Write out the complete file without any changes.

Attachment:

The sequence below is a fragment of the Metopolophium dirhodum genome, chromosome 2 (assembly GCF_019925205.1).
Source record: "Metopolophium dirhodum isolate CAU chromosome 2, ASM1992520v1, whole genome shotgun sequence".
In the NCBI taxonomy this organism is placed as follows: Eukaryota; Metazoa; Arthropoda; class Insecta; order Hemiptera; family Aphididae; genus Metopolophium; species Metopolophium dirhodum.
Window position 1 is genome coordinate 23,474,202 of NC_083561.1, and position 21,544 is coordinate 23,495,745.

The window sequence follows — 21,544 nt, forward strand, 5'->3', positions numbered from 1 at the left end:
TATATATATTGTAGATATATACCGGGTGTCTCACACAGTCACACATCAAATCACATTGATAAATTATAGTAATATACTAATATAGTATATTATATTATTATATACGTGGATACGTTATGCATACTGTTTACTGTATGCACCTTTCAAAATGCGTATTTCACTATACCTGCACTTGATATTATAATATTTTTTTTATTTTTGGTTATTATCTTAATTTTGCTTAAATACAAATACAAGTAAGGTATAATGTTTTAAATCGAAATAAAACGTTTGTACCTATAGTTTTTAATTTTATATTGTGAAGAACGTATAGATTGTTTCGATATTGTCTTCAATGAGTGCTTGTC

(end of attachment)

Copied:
The sequence below is a fragment of the Metopolophium dirhodum genome, chromosome 2 (assembly GCF_019925205.1).
Source record: "Metopolophium dirhodum isolate CAU chromosome 2, ASM1992520v1, whole genome shotgun sequence".
In the NCBI taxonomy this organism is placed as follows: Eukaryota; Metazoa; Arthropoda; class Insecta; order Hemiptera; family Aphididae; genus Metopolophium; species Metopolophium dirhodum.
Window position 1 is genome coordinate 23,474,202 of NC_083561.1, and position 21,544 is coordinate 23,495,745.

The window sequence follows — 21,544 nt, forward strand, 5'->3', positions numbered from 1 at the left end:
TATATATATTGTAGATATATACCGGGTGTCTCACACAGTCACACATCAAATCACATTGATAAATTATAGTAATATACTAATATAGTATATTATATTATTATATACGTGGATACGTTATGCATACTGTTTACTGTATGCACCTTTCAAAATGCGTATTTCACTATACCTGCACTTGATATTATAATATTTTTTTTATTTTTGGTTATTATCTTAATTTTGCTTAAATACAAATACAAGTAAGGTATAATGTTTTAAATCGAAATAAAACGTTTGTACCTATAGTTTTTAATTTTATATTGTGAAGAACGTATAGATTGTTTCGATATTGTCTTCAATGAGTGCTTGTC